Thursday, 28 February 2013

My Month in Books, Feb (Part Two)

10. W.M. Spackman — An Armful of Warm Girl

A novel that fell out of an 1880s drawing room somewhere, from a man born in the wrong century. Doesn’t that title radiate? Doesn’t that title evoke an evening by the fire, cuddled up with your best lass, a plate of strong indigestible cheese on one table, a bottle of Iranian cognac on t’other? AAOWG is novel about the upper classes that doesn’t (seem) to be lampooning the upper classes, but a mere glimpse into the lives of these pampered doddering lunatics shows us a self-lampoon system is in operation. The narrator is an irascible former Princetonian and banker who phones up an old flame once his wife files for divorce. He has daughters and a feckless son and a young admirer to help him bumble thru the pages. Notable here is a pre-DFW use of the floating ellipses “ . . . ” technique for non-responses in two-way conversations (doubtful DFW read WMS—we know the man wasn’t that well-read) and a Gaddisian ear for dialogue. Otherwise, Spackman’s novel is an erudite drawing room comedy that both parodies and celebrates the anachronism of an erudite drawing comedy, especially those published in the late 1970s about the late 1950s. Bloody pre-ironic-post-premodernists! All his work minus poems and criticism is in this.

11. David Foster Wallace — Both Flesh and Not

Not quite up there with ASFTINDA or CTL in terms of sheer stuck-to-the-chair-then-flung-off-the-same-chair-in-squeeing-delight pleasure factor, but BFAN is arguably a more eclectic collection than either, treating us to one courtside tennis feature, one neurotic backstage tennis featurette, an unsurpassable academic-and-not reading of Wittgenstein’s Mistress, a deliciously snotty horn-tooting “we’ve arrived, ma!” for his then-emerging fiction contemps, something vague and unappetising about AIDS, a necessary evisceration of Terminator 2, several shavings on being-a-writer and Borges and writing Best Essay intros, a witty and high-level dissection of Math Melodramas, a nasty out-of-character satirical curiosity on “prose poets,” and pedantry from his wet-dream OED contributions. BFAN pretty much traverses the DFW cranium in a startling manner that (arguably) the other two collections miss given the length and content congruencies of the pieces in those respective pubs, and the inclusion of snippings from his private dictionary between each essay here adds to the swirl of facts and data that DFW made it his life’s work to deciderize in charming and unpretentious and intellectually robust ways for his contracted organs and readerships and eventual hardback readers.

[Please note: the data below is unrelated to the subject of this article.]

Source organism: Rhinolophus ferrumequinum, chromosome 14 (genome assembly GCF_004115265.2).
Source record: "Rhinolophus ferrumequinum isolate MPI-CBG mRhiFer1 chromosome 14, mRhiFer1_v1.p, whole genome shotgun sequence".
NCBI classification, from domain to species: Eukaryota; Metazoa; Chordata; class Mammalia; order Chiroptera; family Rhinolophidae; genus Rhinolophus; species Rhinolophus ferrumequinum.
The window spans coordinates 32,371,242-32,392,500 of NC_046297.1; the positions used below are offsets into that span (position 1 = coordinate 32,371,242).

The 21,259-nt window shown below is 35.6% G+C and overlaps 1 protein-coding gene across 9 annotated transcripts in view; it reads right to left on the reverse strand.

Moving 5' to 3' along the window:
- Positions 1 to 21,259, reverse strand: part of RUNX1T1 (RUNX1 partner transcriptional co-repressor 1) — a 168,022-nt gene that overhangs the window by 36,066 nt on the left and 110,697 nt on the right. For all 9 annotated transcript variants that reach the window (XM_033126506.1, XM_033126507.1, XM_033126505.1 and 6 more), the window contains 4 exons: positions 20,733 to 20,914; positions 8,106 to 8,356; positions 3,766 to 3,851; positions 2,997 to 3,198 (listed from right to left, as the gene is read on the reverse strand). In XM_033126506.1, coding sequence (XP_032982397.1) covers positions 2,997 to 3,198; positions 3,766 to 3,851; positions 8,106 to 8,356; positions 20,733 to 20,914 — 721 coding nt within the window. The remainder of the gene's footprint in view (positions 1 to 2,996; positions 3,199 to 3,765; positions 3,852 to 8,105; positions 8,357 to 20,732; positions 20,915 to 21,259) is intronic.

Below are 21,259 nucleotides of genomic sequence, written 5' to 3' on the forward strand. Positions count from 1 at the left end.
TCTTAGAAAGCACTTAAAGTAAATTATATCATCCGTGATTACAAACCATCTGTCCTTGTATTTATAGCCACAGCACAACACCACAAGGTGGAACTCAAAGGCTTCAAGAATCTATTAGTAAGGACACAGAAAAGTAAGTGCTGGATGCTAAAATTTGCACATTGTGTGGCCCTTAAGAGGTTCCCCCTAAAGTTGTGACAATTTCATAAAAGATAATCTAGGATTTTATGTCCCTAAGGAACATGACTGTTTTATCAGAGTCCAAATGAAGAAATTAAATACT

12. Howard Jacobson —Whatever It Is, I Don’t Like It

When semi-successful novelists publish x number of well-reviewed books and have large enough public or media profiles, broadsheets offer them weekly or fortnightly columns which, depending on their popularity, can run for years and years and provide the novelists with an influx of extra income, saving them from the necessary lunge into teaching or humiliating copyediting work for conglomerate ghouls. This seems a more standard practice in Britain than America, where commissioned articles (i.e. essays or belle-lettrism) of greater intellectual substance for one-off fees seems to be the usual sideline for the novelist to the biennial-book-and-royalties norm that barely provides the writer with enough to fund his kids’ shoes. So you can see why the column would be a more tempting prospect for a novelist (who wants to write novels, damn you!), especially if he can treat the column with only 20% of the seriousness he treats his fiction. Howard Jacobson has been writing for The Independent since 1998, which explains why these pieces are all uniformly 3½ pages in length, and flit between comic musings, barroom chatter, opinionated blather and topical prattle, while although debonair and erudite and entertaining, pretty much ends up seeming like fish-and-chip fodder of the classiest calibre: fun but forgettable. The writer’s financial safety is the reader’s loss—same with Will Self. When will he stop titting about with these samey columns and write lengthy essays that befit his towering intellect? Same goes for HJ here.

13. Mark Z. Danielewski — House of Leaves

Everyone’s favourite stovepipe-hatted feline-loving formal innovator arrived in 2000AD with this quiet little novella starring Stretchy Font Man, Captain Kerning and Bendy Page Gurl. Since then he has published a version of Finnegans Wake you have to “drive” and a book of blank space. I read the whole thing minus the last 30pp or so of the ‘Whalestoe Letters’—a tedious ripoffering from ‘Diary of a Madman’ with the typography Gogol would have used had he been granted access to Doubleday’s photocopiers—and was mildly impressed. I couldn’t resist seeing how Zorro had used his visual effects to service the story, and certainly, these page-bending moments are responsible for the most powerful moments in the text. Otherwise, the excessive footnotes and cute metacommentaries from Truant are tolerable, but since they only serve to buffer the horror story, it all seems a glorious waste of time—a costly, risky, showy, noisy, messy, sticky waste of time, unlikely to blow the minds of ages sixteen and up. Four stars until I hit the yawny appendix material . . . overstays its welcome, so slips down to three.